Why IT and Cybersecurity Need Apprenticeships Now More Than Ever

By Joel Kline

Professional apprenticeships are essential for bridging the skills gap and delivering practical experience. This is especially true for the dynamic and rapidly evolving IT and cybersecurity fields. One of the biggest complaints from companies looking to hire IT and cybersecurity talent is a lack of practical experience in the field after receiving a degree or certification. Professional apprenticeships provide a grounded opportunity to gain the hands-on experience and specialized knowledge necessary to thrive in the modern workforce.

Historically, apprenticeships have been associated with the trades, emphasizing skills like plumbing, steel working, and carpentry. However, the ever-evolving digital landscape has illuminated the need for IT, cybersecurity, healthcare, and advanced manufacturing apprenticeships. As technology emerges as a pivotal knowledge domain, there’s a significant demand for professionals, yet a notable shortage of experts in the field. Apprenticeships present a unique solution, allowing aspiring professionals to hone their skills under the mentorship of industry veterans.

We need a new apprenticeship model that is more responsive to the needs of organizations and individuals to meet the growing demand for skilled workers in IT, cybersecurity, and technology. This model should be more accessible, facilitate the specialized skills and experience to advance, and reward businesses that participate in developing their workforce.

The Federal government has recognized the need for apprenticeships. It has invested in the Registered Apprenticeship Program (RAP) initiative with legislation and funding supporting state government participation. Consequently, states play a leading role in investing in apprenticeship programs and partnering with businesses and educational institutions to create a more robust and effective apprenticeship system.

However, investments at all levels need better focus. Economic regions throughout the United States need better coordination of funding and resources, streamlined compliance and paperwork, and improved rewards for participating organizations.

Many students graduate with theoretical knowledge from academic institutions but face challenges when navigating the practical dimensions of technology roles. Apprenticeships serve to bridge this knowledge-experience gap. For example, without hands-on experience in cloud computing, even individuals with solid IT experience may find themselves less mobile in the job market. This accentuates apprenticeships’ role in bridging the gap between theoretical knowledge and applied expertise, enhancing the employability of individuals grounded in IT foundations.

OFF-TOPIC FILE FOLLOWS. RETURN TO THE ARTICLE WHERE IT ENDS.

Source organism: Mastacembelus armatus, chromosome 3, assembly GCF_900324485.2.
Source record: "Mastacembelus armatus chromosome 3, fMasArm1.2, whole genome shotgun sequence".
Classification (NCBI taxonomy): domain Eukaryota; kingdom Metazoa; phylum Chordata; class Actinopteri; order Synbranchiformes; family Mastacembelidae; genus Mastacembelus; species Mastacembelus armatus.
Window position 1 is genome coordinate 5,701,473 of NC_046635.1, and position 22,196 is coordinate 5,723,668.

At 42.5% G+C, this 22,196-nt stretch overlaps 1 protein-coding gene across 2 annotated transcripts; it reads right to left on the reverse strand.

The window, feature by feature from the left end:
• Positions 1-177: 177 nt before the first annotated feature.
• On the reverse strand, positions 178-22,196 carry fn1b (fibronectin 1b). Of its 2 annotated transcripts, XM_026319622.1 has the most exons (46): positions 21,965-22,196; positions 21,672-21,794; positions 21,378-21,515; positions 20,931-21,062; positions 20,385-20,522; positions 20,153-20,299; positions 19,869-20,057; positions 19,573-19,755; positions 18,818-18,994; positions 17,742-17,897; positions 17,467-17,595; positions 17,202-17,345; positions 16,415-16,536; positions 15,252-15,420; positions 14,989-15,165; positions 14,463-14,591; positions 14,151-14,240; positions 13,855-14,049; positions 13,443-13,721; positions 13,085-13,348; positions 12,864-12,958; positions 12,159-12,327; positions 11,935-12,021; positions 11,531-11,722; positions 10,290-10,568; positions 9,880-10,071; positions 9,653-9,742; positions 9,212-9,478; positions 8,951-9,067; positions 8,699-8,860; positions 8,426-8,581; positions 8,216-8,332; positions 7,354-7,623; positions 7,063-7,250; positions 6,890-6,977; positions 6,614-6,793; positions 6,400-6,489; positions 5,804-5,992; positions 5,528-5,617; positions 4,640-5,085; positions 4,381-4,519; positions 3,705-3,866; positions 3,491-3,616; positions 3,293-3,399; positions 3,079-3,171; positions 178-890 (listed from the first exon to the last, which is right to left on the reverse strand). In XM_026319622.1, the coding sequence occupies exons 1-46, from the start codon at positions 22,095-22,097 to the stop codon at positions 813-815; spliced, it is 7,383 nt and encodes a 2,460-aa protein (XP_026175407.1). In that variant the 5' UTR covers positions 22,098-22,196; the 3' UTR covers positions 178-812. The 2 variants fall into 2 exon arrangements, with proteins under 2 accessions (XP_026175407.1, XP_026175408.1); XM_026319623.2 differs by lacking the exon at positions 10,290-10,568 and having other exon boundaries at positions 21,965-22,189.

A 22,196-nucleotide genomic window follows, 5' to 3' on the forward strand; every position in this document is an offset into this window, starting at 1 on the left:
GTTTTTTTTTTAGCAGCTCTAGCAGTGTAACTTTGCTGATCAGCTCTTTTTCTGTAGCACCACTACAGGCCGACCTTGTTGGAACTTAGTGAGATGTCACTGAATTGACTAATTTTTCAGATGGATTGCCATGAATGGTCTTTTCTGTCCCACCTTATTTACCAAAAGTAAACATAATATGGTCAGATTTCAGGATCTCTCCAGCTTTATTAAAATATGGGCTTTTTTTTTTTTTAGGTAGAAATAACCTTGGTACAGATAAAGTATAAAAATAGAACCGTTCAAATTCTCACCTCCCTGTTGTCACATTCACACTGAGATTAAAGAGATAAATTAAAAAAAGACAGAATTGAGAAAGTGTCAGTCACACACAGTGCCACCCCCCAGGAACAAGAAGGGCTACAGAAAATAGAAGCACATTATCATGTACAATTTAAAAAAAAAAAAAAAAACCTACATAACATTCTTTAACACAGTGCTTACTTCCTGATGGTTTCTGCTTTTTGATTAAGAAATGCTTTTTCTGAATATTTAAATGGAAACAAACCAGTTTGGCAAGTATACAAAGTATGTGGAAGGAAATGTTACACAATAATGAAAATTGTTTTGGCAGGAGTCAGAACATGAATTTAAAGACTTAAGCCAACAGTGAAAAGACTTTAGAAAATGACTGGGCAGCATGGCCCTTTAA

From the apprentice’s perspective, this pathway promises numerous benefits: acquisition of in-demand skills, paid learning opportunities, valuable field-specific experience, and networking avenues with potential employers. Often, apprenticeships culminate in full-time job offers, presenting a clear trajectory for career advancement.

Businesses, in parallel, stand to gain significantly. Through apprenticeships, they can nurture a workforce tailored to their unique needs, potentially reducing turnover, diversifying their teams, and boosting overall morale and productivity.

However, hiring apprentices is not the slam-dunk some government agencies make it out to be. Although companies can be reimbursed for the training costs for registering an apprentice program, participation has drawbacks. The application process is time-consuming, and most states require an Apprenticeship Governance Board to approve or reject an application. While this process is admirable to retain rigor in programs, it can be streamlined. After successful registration, there are compliance steps, related training and instruction, and mentor assignments.  My firm has witnessed smaller organizations struggle with requirements added to the Federal requirements by states adding their bureaucracy. After all these steps, organizations still need to pay employee wages, onboarding, taxes, and benefits. There needs to be a reward for participating in training tomorrow’s workforce, and many organizations are not seeing it reflected in the benefits of registered apprenticeship programs.

There is a discernible lag in our preparation to meet these new demands. Apprenticeships emerge as a crucial component in addressing this discrepancy. While the U.S. Department of Labor noted a rise in registered apprenticeships over recent years, it’s still not enough, especially considering the growth projections in sectors like cybersecurity.

The shift in the U.S. economy is evident, with the tech sector at the forefront of job creation. By 2023, the tech sector will introduce over eight million new roles. This surge will see an influx of “new collar jobs,” demanding a blend of technical and soft skills rather than conventional four-year degrees.

The call for expanded apprenticeships isn’t merely about numbers; it represents an adaptation to a shifting economic paradigm. There’s a clear need for proactive measures to equip individuals for the future job market and ensure skill deficits don’t hinder businesses.

Apprenticeship programs don’t just benefit—they revolutionize. In light of the pivotal role apprenticeships play in today’s tech-driven world, there’s a collective responsibility to amplify and innovate these programs to meet contemporary demands and anticipate future challenges.joel kline headshot tight 1

Joel Kline, Ph.D., is Managing Partner of Allegro Learning Solutions in Harrisburg, PA.  Allegro Learning Solutions is a leading provider of workforce solutions including technology and software to help businesses and workforce agencies close skill gaps.  https://AllegroLearnings.com